A Sher deal is built on Chaya's passion for verifying a vehicle's actual miles. The only way to do this is by tracking down the original owner. Chaya claims success about 80 percent of the time.
"I had a one-owner Buick Roadmaster wagon with 52,000 miles on it. It had gone through our 100-point Sher check, and we had it sold to a woman in New Jersey," says Chaya, 48, who between deals has arranged marriages for customers. "When we finally reached the original owner, she was livid -- she had sold the car with 112,000 miles on it. So there goes the myth that if you take a used car to a mechanic you trust, they'll know if the miles are true or not. We couldn't tell by looking."
For a dozen years, the Shers have provided religious Jews from Miami to Manhattan with the right ride, the past five years from a scruffy lot at 5420 Reisterstown Road, south of the heart of Baltimore's Orthodox community.
On a metal bookshelf in the office is a complete set of the Talmud, the voluminous body of Jewish teaching. Meir doesn't get to lose himself in its pages as often as he'd like, but many a customer has sat down to study while waiting for a car to be fixed.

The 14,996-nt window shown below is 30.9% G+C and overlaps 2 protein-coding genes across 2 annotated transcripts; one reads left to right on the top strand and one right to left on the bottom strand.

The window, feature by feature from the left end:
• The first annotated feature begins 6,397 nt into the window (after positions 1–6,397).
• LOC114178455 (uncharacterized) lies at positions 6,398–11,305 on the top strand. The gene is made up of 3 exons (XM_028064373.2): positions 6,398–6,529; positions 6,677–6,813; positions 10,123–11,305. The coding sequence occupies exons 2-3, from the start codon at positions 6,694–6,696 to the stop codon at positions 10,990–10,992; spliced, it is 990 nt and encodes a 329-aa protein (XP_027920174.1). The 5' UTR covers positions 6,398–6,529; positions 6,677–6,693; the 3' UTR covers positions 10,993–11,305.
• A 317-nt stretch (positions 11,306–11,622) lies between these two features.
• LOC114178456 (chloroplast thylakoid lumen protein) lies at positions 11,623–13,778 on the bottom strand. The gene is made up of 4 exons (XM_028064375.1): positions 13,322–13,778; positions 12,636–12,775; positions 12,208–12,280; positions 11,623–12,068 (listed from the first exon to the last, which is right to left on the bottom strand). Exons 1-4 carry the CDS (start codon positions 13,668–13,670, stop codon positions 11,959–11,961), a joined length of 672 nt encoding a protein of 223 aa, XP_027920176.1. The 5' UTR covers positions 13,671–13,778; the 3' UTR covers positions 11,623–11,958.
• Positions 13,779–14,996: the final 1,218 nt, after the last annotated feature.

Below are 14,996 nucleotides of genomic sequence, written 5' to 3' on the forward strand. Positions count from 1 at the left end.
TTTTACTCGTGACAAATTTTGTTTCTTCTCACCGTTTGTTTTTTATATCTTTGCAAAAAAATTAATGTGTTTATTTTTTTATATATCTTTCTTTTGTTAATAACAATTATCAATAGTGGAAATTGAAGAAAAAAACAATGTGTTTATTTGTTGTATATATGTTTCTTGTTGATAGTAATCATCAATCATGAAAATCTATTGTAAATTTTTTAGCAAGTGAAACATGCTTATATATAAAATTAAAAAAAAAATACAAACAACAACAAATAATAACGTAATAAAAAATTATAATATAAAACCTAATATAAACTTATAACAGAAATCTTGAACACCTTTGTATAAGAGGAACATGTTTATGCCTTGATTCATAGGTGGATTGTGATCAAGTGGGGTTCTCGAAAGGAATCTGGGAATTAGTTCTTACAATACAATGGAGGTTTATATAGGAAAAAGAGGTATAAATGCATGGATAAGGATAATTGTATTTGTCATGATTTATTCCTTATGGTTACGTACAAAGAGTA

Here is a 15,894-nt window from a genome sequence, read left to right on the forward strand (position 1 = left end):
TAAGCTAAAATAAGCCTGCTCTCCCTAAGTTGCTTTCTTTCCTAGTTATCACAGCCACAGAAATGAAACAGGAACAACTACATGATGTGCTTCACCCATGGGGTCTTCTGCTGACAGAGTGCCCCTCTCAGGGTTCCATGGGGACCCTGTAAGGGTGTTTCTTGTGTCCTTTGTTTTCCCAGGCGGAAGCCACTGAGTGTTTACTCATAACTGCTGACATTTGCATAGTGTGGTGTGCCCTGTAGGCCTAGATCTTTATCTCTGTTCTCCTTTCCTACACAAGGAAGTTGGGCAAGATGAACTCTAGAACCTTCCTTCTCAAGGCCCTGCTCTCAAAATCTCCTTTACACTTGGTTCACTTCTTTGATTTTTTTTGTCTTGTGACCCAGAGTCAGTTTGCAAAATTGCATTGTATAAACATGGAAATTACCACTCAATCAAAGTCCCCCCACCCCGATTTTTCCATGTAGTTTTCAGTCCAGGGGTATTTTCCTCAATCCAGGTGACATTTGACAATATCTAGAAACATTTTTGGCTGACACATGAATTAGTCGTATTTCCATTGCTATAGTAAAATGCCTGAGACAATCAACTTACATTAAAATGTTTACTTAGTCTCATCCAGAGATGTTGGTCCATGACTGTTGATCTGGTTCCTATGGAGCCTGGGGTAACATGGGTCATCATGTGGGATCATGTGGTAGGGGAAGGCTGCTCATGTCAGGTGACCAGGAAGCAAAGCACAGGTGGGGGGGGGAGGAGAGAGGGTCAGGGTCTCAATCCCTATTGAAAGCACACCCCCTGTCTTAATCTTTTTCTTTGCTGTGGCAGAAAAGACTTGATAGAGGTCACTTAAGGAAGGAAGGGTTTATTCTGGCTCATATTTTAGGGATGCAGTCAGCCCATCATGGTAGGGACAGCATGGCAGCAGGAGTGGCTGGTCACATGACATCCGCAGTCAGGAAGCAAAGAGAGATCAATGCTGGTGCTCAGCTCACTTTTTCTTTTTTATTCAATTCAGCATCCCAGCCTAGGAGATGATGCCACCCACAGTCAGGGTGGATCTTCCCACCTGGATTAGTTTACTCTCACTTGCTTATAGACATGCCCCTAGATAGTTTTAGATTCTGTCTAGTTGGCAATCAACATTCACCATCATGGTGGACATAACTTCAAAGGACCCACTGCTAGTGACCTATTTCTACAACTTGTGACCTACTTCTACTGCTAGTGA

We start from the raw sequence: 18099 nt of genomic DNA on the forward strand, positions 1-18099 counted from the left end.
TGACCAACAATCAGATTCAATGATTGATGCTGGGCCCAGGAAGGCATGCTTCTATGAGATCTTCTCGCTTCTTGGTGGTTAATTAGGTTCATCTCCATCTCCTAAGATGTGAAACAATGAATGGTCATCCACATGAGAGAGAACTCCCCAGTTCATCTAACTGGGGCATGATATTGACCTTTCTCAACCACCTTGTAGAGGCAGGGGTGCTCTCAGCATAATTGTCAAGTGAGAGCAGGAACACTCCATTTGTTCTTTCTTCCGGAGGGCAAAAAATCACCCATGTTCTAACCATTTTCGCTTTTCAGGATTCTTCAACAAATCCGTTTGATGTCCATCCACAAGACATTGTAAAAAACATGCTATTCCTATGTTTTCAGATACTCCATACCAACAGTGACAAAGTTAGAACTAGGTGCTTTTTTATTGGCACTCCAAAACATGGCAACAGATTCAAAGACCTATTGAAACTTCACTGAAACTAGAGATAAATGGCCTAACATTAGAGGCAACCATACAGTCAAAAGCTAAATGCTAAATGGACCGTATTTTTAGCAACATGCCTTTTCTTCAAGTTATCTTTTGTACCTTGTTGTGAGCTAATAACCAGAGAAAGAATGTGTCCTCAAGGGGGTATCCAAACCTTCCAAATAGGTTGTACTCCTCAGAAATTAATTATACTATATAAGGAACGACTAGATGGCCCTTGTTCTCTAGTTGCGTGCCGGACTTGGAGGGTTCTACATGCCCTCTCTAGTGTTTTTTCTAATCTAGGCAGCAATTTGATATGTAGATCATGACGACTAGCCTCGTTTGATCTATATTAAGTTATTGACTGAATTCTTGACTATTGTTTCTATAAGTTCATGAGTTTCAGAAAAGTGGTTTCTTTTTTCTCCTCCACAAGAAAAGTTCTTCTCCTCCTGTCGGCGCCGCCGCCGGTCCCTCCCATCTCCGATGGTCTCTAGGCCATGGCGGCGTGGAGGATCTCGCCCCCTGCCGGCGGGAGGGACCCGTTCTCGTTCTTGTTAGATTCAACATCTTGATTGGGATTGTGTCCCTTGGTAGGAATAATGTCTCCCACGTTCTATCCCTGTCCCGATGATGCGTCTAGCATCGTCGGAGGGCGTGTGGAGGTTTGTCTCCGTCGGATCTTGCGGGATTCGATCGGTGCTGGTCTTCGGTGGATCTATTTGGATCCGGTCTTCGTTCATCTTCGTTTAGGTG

And while the Book of Deuteronomy exhorts Jews to write the laws of God "upon the doorposts of your house," Sher's is the only place Neal Golbin has seen with Scripture alongside roll-up garage doors.
Golbin, a nonpracticing Jew hired by the Shers to drum up sales among gentiles, has been in the car business for more than 10 years. He was a partner in a dealership in Harford County for a while and has never seen anyone do business like the Shers.
"They're selling cars sight unseen over the phone to people out of town. It's unheard of," says Golbin. "They have a list of people who want a certain type of vehicle, and when Meir's at auction, if he sees what they want, he gets it."
Golbin, who used to send station wagons to the Shers when he had his own business, has worked for the family about six months. He connected with Meir at an auction one day when his life was on a downswing.
While no more observant of Jewish law than he was when he joined the Shers, Golbin's spirituality has grown on the job.
"These people have a daily conscious contact with God, and that's something I need," he says. "Commercialism has become our culture's substitute for that."
Academics who have studied the effect of religious ethics on business have found that integrity invariably helps sales.
"The fundamental premise of a market economy is trust, and trust presumes underlying honesty," says Shirley Roels, an economics and business professor at Calvin College in Grand Rapids, Mich. "Trust is what has carried capitalism in this country, and people will go out of their way to buy it."
Meir Sher has been known to talk customers out of buying a car when he believed there was nothing wrong with their old one.
He says: "You don't always get rewarded for good deeds in this world. Being as fair and honest as I can be, I might lose deals, but that person is going to tell his friends about me."
Pub Date: 8/18/96